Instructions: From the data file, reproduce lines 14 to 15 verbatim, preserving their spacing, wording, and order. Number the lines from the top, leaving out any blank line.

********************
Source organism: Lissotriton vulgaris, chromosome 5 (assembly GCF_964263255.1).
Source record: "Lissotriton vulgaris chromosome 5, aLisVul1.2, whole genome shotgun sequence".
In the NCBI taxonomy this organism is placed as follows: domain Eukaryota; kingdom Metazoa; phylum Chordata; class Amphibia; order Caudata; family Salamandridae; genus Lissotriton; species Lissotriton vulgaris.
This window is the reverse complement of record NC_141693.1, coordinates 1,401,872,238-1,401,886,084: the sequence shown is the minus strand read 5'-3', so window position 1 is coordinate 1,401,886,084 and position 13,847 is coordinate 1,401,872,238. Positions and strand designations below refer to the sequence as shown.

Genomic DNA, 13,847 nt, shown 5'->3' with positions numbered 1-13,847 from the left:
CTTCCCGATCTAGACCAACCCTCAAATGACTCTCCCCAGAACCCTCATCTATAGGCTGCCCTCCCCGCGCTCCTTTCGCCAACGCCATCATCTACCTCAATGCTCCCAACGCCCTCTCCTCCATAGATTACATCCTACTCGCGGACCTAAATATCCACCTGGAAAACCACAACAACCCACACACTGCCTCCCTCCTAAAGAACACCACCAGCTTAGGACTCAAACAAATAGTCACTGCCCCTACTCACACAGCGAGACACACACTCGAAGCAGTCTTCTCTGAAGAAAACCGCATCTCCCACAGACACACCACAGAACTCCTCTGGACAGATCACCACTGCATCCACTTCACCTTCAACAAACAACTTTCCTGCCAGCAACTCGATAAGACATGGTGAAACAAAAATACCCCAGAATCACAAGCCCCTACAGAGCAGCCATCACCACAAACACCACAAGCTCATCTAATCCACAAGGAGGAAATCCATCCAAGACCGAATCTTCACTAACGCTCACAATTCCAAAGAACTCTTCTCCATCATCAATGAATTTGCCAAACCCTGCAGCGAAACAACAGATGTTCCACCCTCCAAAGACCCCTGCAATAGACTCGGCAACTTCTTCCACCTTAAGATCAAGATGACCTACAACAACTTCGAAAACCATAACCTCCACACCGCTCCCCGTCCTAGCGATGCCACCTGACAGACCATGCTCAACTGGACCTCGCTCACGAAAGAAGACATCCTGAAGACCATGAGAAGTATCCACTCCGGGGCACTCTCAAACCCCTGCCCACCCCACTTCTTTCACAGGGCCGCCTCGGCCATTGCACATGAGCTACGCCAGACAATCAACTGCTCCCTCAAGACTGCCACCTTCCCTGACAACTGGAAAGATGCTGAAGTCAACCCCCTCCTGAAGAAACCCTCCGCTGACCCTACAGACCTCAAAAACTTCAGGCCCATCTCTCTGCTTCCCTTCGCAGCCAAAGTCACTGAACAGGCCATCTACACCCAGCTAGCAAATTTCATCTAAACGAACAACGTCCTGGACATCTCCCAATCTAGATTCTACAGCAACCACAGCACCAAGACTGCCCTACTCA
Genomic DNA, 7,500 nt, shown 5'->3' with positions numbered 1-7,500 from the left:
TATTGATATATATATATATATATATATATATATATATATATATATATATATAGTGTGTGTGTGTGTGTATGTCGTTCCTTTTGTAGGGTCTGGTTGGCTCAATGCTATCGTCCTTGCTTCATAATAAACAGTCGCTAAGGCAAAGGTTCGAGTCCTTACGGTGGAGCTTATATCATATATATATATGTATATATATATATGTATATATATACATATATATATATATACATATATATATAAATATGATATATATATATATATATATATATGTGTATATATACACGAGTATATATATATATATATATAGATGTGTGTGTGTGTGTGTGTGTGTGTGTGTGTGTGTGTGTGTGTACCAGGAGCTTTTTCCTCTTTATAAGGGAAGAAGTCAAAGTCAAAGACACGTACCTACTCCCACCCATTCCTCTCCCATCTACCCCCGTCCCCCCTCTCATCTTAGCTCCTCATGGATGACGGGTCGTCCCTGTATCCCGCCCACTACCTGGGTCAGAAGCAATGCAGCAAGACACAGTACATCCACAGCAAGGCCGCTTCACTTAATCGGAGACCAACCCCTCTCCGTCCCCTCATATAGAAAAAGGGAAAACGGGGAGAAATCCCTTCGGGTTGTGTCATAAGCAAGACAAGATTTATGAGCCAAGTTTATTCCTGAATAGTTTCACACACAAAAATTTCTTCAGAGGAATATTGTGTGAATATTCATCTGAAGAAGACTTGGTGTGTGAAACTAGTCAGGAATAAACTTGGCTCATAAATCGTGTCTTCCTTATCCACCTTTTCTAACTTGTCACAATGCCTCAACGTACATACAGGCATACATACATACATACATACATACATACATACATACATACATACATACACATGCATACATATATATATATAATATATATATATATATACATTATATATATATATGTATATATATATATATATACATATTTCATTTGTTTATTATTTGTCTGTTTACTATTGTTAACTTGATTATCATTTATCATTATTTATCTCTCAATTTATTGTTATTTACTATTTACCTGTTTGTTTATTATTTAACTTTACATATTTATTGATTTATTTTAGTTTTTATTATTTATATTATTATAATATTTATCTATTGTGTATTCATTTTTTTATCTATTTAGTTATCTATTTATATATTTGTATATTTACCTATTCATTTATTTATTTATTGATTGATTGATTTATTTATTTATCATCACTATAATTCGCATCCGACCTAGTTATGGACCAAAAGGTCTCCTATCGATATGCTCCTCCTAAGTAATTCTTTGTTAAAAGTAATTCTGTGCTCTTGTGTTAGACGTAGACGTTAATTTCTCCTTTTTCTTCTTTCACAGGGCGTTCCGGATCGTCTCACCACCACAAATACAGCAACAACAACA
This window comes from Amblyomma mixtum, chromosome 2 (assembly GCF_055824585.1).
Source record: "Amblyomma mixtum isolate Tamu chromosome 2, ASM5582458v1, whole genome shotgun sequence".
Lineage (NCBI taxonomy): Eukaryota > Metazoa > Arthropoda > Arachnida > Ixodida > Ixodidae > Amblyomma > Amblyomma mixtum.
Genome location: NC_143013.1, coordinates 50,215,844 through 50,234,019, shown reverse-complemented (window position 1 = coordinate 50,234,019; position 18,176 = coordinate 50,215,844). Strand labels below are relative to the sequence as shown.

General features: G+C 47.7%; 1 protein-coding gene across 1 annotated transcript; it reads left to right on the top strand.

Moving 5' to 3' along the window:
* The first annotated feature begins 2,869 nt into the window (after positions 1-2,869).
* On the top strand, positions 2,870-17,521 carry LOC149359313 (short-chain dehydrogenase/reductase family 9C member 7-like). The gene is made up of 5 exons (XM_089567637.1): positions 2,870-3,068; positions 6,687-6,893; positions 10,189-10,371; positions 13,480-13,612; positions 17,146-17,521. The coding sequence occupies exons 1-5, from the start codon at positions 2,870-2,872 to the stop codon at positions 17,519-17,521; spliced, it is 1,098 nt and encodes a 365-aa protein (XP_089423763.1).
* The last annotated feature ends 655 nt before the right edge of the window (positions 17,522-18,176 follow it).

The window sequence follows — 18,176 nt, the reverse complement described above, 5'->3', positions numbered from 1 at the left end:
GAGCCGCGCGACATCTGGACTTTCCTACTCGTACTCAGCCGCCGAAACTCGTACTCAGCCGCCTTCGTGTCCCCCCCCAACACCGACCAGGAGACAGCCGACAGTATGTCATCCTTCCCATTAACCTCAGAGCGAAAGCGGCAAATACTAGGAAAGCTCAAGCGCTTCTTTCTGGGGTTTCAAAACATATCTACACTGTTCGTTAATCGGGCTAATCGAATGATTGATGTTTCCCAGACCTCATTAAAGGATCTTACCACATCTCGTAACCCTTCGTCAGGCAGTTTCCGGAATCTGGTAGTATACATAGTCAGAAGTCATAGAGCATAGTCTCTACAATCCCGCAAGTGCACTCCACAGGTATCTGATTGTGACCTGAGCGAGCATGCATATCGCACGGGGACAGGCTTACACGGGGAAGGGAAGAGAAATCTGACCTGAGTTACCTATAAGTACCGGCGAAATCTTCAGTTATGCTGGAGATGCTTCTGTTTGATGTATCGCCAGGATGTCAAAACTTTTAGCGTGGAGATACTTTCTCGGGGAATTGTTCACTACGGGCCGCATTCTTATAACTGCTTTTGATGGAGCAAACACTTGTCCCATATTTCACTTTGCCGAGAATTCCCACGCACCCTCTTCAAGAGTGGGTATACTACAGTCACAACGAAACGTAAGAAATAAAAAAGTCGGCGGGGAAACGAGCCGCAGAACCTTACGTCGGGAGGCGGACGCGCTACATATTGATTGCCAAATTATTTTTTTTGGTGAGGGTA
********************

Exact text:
Moving 5' to 3' along the window:
* The first annotated feature begins 2,869 nt into the window (after positions 1-2,869).